Fintech pushes incumbent banks out of comfort zone, catalysing change in Indonesia’s banking sector

Fintech pushes incumbent banks out of comfort zone, catalysing change in Indonesia’s banking sector

During the recent CNBC Exchange Jakarta conference, of which SIXCAP was a presenting sponsor, a panel of four leading figures in Indonesia’s banking and investment sectors discussed the challenges ahead for the banking industry and how the financial sector was changing with the needs of its consumers.

During the CNBC Exchange Jakarta conference on 15 August, four leading figures in the banking and investment sectors were gathered to discuss the challenges faced by traditional incumbent banks in Indonesia, and how the rise of fintech startups was catalysing change in the industry

Moderated by award-winning CNBC anchor Martin Soong, the panelists, Mr Kartika Wirjoatmodjo, President Director & CEO, Bank Mandiri, Ms. Vera Eve Lim, CFO & Director, Bank Danamon, Mr. Fauzi Ichsan, CEO and Commissioner, Board of Indonesia Deposit Insurance Corporation, and Mr. Adrian A. Gunadi, Co-Founder & CEO, Investree agreed that traditional banks collaborating with fintech was the best way forward to increase banking service penetration and accelerate financial inclusion in Indonesia’s population of 255 million. This sentiment echoed SIXCAP Founder, Chairman and Chief Dealer Patrick Teng’s view of fintech being the ideal partner for traditional banks to empower the country’s unbanked.

Through technology, access to banking services for consumers, and capital funding for SMEs could be achieved at a lower cost and higher efficiency. As Ms. Lim noted, ‘fintech pushes traditional banks out of their comfort zones’ by challenging them to match up to the advantages fintech had to offer for consumers – speedy loan approval, greater accessibility to banking and investment services, and lower banking costs. This was supported by Mr. Kartika, who spoke about Bank Mandiri’s fintech investments as part of the bank’s initiatives to re-channel and develop a digital e-banking system.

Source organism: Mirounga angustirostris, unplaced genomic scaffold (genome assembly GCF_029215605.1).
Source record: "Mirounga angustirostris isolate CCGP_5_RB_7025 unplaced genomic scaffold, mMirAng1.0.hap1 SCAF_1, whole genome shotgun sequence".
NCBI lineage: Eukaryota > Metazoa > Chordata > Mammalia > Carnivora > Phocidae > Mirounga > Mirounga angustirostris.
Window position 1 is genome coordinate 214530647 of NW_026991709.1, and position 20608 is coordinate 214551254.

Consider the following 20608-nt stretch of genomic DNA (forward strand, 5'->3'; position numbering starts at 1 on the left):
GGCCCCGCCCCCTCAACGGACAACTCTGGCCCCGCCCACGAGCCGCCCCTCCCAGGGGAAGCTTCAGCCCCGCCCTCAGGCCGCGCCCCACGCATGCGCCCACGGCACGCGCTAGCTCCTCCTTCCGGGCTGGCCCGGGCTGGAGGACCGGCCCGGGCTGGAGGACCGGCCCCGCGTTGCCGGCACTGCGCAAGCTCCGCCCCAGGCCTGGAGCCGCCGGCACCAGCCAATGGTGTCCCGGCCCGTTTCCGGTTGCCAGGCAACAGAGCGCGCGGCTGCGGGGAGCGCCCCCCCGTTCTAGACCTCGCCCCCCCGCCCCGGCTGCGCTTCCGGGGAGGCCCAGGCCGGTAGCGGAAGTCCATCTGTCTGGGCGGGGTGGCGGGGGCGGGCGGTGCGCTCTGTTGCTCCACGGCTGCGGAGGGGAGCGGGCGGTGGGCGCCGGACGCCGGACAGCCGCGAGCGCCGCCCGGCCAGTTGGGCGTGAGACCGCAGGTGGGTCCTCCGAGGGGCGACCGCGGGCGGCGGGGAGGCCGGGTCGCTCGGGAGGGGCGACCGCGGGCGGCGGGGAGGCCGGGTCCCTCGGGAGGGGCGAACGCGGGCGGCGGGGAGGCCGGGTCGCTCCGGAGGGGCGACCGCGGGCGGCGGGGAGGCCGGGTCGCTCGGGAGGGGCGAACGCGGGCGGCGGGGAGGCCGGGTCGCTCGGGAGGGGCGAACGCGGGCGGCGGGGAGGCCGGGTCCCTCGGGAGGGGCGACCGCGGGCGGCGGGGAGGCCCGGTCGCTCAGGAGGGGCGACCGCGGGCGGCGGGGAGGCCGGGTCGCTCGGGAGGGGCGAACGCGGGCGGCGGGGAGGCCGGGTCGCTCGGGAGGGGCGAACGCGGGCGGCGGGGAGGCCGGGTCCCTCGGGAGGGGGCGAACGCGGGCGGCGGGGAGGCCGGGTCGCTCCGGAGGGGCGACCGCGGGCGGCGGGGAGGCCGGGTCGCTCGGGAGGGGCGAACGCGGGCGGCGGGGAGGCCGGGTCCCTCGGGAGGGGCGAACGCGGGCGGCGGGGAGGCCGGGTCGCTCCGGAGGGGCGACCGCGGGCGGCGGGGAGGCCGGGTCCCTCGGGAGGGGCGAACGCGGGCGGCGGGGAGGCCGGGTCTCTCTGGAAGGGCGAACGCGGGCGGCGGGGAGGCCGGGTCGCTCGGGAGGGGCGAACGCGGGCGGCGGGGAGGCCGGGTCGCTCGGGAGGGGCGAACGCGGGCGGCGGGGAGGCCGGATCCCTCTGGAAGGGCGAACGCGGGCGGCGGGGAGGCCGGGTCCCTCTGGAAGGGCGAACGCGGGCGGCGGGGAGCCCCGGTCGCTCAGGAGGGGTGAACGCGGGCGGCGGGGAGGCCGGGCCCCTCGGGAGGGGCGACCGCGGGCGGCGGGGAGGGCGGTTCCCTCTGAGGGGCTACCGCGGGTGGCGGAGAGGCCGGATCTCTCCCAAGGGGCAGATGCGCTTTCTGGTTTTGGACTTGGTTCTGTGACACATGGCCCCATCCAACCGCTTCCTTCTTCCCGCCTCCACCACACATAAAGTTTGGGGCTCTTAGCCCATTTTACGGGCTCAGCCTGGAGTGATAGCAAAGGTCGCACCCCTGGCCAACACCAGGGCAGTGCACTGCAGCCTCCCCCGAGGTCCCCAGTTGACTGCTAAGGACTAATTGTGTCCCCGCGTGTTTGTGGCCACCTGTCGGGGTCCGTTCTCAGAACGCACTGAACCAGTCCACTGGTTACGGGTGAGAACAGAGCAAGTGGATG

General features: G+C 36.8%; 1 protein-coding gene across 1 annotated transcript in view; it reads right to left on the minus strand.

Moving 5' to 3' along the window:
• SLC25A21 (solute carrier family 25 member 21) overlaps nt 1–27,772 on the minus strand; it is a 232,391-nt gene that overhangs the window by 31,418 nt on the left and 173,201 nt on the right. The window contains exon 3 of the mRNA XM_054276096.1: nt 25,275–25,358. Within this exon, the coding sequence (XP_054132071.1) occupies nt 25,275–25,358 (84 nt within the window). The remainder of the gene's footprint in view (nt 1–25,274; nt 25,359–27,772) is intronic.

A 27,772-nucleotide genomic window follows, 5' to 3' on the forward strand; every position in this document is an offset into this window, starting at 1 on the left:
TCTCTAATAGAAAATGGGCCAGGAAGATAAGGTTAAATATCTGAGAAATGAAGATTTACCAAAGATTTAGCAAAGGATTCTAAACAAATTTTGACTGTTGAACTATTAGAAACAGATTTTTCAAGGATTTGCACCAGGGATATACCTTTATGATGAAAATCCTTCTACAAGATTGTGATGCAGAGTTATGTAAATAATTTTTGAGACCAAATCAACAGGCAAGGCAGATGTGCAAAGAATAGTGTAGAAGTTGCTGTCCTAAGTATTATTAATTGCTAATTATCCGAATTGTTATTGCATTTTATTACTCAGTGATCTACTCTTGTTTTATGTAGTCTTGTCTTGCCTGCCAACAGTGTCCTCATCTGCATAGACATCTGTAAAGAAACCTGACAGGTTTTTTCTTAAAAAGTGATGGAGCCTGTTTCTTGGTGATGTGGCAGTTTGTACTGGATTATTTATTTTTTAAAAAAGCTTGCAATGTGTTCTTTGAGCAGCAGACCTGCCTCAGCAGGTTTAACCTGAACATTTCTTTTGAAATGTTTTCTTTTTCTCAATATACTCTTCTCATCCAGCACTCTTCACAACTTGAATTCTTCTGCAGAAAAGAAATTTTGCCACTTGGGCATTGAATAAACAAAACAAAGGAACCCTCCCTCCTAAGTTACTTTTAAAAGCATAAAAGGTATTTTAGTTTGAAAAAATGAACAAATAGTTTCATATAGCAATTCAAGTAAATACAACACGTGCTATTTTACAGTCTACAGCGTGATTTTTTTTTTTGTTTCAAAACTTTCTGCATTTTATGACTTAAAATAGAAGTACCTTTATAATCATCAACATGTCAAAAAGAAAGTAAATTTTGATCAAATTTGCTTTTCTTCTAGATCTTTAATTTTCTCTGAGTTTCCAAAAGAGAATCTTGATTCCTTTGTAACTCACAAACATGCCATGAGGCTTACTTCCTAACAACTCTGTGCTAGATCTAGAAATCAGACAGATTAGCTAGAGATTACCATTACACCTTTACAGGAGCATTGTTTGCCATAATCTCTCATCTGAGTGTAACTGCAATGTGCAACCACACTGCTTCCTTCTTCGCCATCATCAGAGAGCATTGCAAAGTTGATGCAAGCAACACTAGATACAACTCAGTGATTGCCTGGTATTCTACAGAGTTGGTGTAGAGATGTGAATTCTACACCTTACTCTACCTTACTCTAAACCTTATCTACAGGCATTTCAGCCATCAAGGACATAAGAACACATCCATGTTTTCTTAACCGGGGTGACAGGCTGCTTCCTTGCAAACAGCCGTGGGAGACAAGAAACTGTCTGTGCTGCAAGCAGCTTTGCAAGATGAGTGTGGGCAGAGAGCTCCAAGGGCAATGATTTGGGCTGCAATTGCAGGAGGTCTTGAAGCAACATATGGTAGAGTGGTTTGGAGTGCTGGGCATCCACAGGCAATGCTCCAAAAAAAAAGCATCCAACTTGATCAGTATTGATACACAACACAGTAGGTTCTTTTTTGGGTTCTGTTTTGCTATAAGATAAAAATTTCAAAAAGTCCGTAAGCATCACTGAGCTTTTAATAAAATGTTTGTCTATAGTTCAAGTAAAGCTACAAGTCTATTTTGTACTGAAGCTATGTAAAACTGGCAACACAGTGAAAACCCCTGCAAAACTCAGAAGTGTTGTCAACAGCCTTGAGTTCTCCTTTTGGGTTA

The panellists were also optimistic about the outlook of the industry, with Mr. Ichsan pointing out the country’s projected GDP growth of 5.2%, and the stabilising of property prices.

However, challenges still remain in Indonesia’s sprawling geography; where infrastructure continues to fall short of meeting the data-heavy needs of the financial sector. With 17,000 islands counted as part of Indonesia’s land mass, outreach to an underbanked population is hindered by distance and infrastructure. Additionally, identity authentication and credit appraisal for loan approval and investments are slowed down by the lack of a central data bureau, a problem that Mr. Gunadi believes can be solved by co-operation with local telephone companies and e-commerce platforms.

 This is the second instalment of a two-part series covering the CNBC Exchange Jakarta conference.